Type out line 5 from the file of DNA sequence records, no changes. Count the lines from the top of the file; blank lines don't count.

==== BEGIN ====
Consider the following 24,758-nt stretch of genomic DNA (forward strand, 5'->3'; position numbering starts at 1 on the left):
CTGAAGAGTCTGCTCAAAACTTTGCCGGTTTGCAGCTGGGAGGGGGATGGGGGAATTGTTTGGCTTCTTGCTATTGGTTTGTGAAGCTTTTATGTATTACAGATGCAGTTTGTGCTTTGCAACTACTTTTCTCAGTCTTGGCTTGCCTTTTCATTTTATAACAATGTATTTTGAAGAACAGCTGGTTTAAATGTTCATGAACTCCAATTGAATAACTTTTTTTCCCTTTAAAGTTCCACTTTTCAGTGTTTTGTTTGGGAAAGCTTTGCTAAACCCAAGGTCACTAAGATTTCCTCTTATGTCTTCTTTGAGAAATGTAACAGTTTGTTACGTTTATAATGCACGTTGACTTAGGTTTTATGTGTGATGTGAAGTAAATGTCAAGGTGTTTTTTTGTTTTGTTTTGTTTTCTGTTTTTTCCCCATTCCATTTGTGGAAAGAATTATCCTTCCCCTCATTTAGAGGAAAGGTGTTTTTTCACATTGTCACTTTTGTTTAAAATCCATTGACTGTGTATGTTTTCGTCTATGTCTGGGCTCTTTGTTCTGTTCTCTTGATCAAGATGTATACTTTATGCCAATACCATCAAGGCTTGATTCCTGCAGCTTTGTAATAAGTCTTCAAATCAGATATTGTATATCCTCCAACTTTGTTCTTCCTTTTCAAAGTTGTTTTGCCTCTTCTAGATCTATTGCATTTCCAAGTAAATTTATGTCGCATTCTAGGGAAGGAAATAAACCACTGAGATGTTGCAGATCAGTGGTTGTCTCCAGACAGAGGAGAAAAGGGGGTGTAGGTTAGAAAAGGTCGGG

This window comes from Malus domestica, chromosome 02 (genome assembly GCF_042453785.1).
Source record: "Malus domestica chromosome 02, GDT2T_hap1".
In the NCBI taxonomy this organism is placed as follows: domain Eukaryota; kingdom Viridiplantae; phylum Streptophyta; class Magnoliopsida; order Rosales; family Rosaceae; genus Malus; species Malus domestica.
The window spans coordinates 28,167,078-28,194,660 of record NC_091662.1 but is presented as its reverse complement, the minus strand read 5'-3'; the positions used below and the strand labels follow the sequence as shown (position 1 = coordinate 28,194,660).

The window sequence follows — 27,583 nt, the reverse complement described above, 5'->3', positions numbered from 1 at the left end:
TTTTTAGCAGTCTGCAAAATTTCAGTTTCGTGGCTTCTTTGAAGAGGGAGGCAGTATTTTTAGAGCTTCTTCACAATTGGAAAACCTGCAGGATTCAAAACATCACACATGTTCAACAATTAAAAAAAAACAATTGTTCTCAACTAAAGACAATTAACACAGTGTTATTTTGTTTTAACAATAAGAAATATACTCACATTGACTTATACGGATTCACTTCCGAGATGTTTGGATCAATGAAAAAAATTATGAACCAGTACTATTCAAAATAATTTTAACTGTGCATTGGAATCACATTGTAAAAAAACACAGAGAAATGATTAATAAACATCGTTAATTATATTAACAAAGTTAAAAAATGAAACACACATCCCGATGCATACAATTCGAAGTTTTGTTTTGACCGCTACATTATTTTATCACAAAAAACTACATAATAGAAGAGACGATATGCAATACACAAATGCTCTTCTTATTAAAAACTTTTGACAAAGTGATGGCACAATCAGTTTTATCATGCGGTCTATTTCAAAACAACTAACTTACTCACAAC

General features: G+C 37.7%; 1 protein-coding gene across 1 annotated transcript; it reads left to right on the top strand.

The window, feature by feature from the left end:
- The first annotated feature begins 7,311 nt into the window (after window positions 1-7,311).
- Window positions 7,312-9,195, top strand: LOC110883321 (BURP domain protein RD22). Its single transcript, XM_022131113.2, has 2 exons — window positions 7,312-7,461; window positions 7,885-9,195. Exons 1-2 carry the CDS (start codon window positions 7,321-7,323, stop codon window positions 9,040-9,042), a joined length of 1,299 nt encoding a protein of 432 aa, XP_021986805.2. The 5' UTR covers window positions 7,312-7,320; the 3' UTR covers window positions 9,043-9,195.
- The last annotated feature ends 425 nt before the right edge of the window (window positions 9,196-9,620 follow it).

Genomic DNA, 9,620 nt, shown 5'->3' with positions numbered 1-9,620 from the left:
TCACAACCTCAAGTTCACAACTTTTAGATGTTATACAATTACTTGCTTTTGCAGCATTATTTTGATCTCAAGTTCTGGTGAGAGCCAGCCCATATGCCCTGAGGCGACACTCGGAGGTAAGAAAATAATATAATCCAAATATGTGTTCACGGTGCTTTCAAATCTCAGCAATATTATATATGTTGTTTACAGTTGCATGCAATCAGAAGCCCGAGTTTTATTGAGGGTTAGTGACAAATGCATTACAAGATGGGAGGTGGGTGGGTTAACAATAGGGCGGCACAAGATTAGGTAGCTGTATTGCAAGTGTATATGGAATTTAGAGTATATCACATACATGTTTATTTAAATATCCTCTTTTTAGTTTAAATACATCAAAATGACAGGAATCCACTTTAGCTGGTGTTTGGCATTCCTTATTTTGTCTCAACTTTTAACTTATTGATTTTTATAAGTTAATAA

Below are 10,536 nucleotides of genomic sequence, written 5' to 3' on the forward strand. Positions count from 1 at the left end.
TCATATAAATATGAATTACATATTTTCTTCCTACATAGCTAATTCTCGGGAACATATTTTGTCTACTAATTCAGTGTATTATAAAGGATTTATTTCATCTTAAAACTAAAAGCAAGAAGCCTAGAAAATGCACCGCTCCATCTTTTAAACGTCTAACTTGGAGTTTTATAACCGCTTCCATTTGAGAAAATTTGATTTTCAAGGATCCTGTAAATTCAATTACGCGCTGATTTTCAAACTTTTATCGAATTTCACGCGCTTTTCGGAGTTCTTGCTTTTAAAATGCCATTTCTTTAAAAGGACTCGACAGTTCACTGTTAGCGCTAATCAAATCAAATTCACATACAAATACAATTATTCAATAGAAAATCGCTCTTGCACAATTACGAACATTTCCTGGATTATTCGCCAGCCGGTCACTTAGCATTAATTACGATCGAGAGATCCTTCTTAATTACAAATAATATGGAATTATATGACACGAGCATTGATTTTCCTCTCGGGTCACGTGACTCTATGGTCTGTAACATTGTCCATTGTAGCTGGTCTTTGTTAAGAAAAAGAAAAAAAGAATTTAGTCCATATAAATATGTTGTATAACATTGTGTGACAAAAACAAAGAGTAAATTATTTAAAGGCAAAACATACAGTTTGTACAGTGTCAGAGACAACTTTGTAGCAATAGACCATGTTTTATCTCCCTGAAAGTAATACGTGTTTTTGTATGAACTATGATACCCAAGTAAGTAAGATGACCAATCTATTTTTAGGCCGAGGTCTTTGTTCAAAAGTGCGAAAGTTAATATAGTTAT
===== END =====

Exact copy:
In the NCBI taxonomy this organism is placed as follows: domain Eukaryota; kingdom Viridiplantae; phylum Streptophyta; class Magnoliopsida; order Rosales; family Rosaceae; genus Malus; species Malus domestica.